To increase the money supply in the economy and the employment levels, the Fed has many tools at its disposal, the most common of which are:
- Reducing the (short-term) Interest Rate (this makes “money cheaper”. It allows Companies to borrow more money at a cheaper interest rate which, in turn, allows them to spend more money on recruiting and other investments).
- Open Market Operations (the Fed buys Treasury Bonds from the open market effectively swapping bonds for cash that is free to enter the market, boost the economy and, in turn, again, increase employment.
- Reducing the reserve requirements (banks have more capital available for lending and investing. This increases the amount of money in circulation which makes it easier for people to buy companies’ products and services and makes it cheaper for companies to borrow money to invest and recruit)
How do Unemployment Rate announcements affect the market?
Unemployment rate figures are released on the first Friday of each month and refer to the prior month.
As well as the Fed and the Government, traders and investors also give particular relevance to the unemployment figures. Low unemployment means that Companies can expect higher demand for their product and services and what kind of investor wouldn’t like that?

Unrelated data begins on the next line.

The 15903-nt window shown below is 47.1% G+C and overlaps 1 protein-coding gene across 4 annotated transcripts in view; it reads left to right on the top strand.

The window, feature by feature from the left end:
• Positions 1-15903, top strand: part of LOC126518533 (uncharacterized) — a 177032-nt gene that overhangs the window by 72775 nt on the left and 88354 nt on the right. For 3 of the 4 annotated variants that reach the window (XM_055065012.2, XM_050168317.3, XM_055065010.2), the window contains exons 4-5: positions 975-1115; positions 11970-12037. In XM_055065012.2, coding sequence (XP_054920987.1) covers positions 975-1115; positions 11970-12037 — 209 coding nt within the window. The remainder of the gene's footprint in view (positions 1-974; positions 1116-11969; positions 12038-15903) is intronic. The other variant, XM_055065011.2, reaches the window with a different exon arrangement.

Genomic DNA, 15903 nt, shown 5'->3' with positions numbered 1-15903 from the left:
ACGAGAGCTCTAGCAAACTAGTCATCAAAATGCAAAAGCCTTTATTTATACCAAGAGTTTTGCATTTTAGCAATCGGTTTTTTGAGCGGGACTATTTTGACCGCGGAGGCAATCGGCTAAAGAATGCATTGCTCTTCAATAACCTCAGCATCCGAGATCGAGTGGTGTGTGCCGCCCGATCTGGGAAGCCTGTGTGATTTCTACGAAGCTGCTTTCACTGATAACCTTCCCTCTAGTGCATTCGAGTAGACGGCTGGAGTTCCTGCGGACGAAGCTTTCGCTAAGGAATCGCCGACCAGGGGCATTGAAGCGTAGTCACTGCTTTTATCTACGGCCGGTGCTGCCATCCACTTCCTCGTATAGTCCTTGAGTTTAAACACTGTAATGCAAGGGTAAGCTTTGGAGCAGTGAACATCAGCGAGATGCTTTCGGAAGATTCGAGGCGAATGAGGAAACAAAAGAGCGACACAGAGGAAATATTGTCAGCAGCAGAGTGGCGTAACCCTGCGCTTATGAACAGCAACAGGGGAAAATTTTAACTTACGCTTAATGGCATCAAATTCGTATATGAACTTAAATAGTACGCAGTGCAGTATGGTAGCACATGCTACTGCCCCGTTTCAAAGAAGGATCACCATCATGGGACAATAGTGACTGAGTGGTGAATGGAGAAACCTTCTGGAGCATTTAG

Moreover, when companies expect higher demand they are more likely to decide to invest in more staff to increase production. This would further increase employment which, in turn, would further increase demand.
Market sentiment concerning the unemployment rate is better expressed by the inverse relationship it has with S&P500.
When the announced Unemployment Rate is higher than the previous month, the S&P500 price often increases and vice-versa.
How important are Unemployment Rate announcements for traders?
The Unemployment Rate is a lagging indicator and gives an insight into changes in the economy that have already occurred rather than into those that are happening now. Nonetheless, the figures can further help to understand current events and predict future market behavior.
Traders need to be particularly aware of increased volatility when the Unemployment Rate announced is different from what the market expected.
What’s next in the “Federal Reserve System” series?
So far, we learned that the “Fed” is formed by the seven members of the “Board of Governors”, the twelve Federal Reserve Banks and FOMC, we talked about the Fed’s mandate to maximize employment and safeguard the Dollar and the American economy and examined the tools the Fed has to boost employment level.
In the next article, the focus will be on “Inflation”; the other side of the coin.
Now that we know how the Fed has the power of “creating” capital and inject it into the economy, we will discuss what happens when “a lot of money in the economy becomes too much money in the economy”, we’ll find out what the Fed can do to prevent it and protect currency and economy and you’ll understand why it’s so important for traders and investors.
As always, I hope this helped!